My absolute favourite part of The Last Jedi is actually not Luke himself, but his two students who learn the ways of the Force through him at different times in their life: Rey and Kylo Ren. There’s something quite poetic and touching about how their relationship evolves in the span of one film. They start as enemies, where Rey absolutely hates Ren for killing Han Solo, the only mentor she had in life. However, something unexpected happens, they have a connection through the Force (which will be revealed to be Snoke’s doing, which in turn is Palpatine’s doing) and are able to interact. What is incredible is that the Force is somehow depicted as a warm blanket that is able to give both lonely characters some comfort and calm. In that sense, Rey feels Kylo Ren’s conflicted thoughts and believes that she can help him see the light. The ‘Force connexion’ moments between the two are by far the most interesting use of the Force in this movie…and perhaps even in the entire trilogy. Apart from a brief moment in The Empire Strikes Back, when Luke asks for Leia’s help through the Force in order to be rescued on Cloud City, this is the first time that we see the Force used as a beacon of communication between living beings (in live action that is, as it was referred to in The Clone Wars series). So yes, emotional and deep, I liked it!

Is it only me, but the movie is quite mature for using the Force almost as a tool of sexual tension between a man and a woman. Just saying…

Adam Driver and Daisy Ridley in Star Wars: The Last Jedi [Credit: Lucasfilm]

Adam Driver’s performance made it credible

Fair to say, even after the monumental flop that was The Rise of Skywalker from a narrative point of view, Adam Driver as Kylo Ren and Ben Solo was the one bright spark of the sequel trilogy. Although I like Rey as a character, Daisy Ridley’s acting was uneven at times. Driver is a gifted actor who remained fully committed to the role, even if the writing was perhaps lacking. We probably knew for sure that he would be redeemed at some point, and the execution of said redemption was not fluid, but hard to say that he didn’t sell it. My favourite scenes of The Rise of Skywalker included him, which is saying a lot about the poor state of the final installment of the sequels. All in all, Kylo Ren is strangely likable and mysterious for a villain in The Last Jedi. Sometimes an unhinged sociopath, but sometimes a thoughtful sentimentalist, seeing in Rey a worthy companion in his journey. Kylo Ren starts as a villain, connects with Rey through the Force, becomes a hero for a brief moment when they defeat Snoke’s personal guards and then is hungry for more power, regardless of the Jedi or the Sith. All this time, Driver sells us these emotions quite well and we root for him. That scene of Supreme Leader Snoke’s execution by Kylo’s hand in the throne room made much more sense to me, as we see that he was a cruel master to him and mostly saw his apprentice as a failed replica of Darth Vader, which undermines the student’s self-confidence. Good stuff!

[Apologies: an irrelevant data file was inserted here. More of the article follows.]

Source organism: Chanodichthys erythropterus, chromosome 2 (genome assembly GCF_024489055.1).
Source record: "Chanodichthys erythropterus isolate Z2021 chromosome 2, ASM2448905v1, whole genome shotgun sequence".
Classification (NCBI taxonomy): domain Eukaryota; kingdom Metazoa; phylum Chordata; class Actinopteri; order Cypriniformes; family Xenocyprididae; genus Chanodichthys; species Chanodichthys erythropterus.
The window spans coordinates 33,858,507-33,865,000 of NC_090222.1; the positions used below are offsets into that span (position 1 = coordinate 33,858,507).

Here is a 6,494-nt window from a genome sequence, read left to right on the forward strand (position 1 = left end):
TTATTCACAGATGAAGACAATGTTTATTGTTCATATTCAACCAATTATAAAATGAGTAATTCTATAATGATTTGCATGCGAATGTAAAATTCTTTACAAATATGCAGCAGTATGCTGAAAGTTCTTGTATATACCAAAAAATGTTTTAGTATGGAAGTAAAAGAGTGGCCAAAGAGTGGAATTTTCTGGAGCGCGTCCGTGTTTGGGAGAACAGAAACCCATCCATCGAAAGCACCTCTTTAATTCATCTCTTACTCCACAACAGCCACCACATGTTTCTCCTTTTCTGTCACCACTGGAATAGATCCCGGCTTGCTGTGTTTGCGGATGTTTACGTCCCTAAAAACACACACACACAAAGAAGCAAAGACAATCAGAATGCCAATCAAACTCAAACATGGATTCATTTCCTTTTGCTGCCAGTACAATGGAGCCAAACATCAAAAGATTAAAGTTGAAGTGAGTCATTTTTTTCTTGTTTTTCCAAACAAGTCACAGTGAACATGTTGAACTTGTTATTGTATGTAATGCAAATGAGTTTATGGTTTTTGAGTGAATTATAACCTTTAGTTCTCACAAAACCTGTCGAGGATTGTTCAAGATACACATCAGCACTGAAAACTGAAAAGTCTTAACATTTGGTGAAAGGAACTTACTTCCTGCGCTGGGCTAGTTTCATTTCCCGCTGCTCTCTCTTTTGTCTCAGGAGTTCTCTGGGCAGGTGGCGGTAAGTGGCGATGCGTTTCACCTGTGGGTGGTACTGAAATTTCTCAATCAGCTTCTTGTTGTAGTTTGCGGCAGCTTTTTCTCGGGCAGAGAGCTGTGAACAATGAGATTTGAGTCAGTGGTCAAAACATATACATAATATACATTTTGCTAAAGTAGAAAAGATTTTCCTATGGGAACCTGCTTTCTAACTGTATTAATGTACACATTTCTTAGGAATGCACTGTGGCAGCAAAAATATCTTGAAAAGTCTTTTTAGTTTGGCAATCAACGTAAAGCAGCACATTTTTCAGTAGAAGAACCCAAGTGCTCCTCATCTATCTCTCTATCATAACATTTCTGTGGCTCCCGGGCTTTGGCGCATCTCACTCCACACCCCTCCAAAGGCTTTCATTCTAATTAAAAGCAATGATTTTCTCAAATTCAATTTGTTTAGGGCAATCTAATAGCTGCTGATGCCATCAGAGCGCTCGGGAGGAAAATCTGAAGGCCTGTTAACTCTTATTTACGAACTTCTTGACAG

Adam Driver in Star Wars: The Last Jedi [Credit: Lucasfilm]

It is visually stunning, let’s be fair

Please give to Cesar what belongs to Cesar: the VFX crews behind The Last Jedi are extremely talented, giving us some of the best alien environments to date…and the visual wonder of the ‘Holdo Maneuver’. Before Lucasfilm started to use The Volume instinctively for shows like The Mandalorian and Obi-Wan Kenobi, digital world-building added in postproduction was still very present in the sequels. Apart from the beauty of the practical effects of Ach-To, the planet where Luke lives (filmed in Ireland and Northern Ireland), the other worlds that were digitally created, like the salt planet of Crait, were pretty beautiful. So, regardless of the story and the controversy surrounding the characters, The Last Jedi was a marvel to look at, and still to this day. I would say it is definitely technically superior to The Rise of Skywalker and The Force Awakens.

[Credit: Lucasfilm]

The other 50%…

To the absolute delight of many of you I’m sure, let’s talk about the bad. Yes, the movie is super flawed in many ways when the other narrative arcs are concerned.

After much debating with myself, with multiple viewings required, I think I can summarize in one argument where Johnson failed in The Last Jedi. To put it simply, he wasn’t inspired or he didn’t really care about the other characters in the universe of the sequels who are not Jedi or force-sensitive (so this excludes Rey, Luke, Kylo Ren, Snoke and yeah…even Leia). Everything that happens in the film where the Resistance, the First Order, and more specifically Finn and Rose, are concerned is just so messy and uninspired.

Kelly-Marie Tran and John Boyega in Star Wars: The Last Jedi [Credit: Lucasfilm]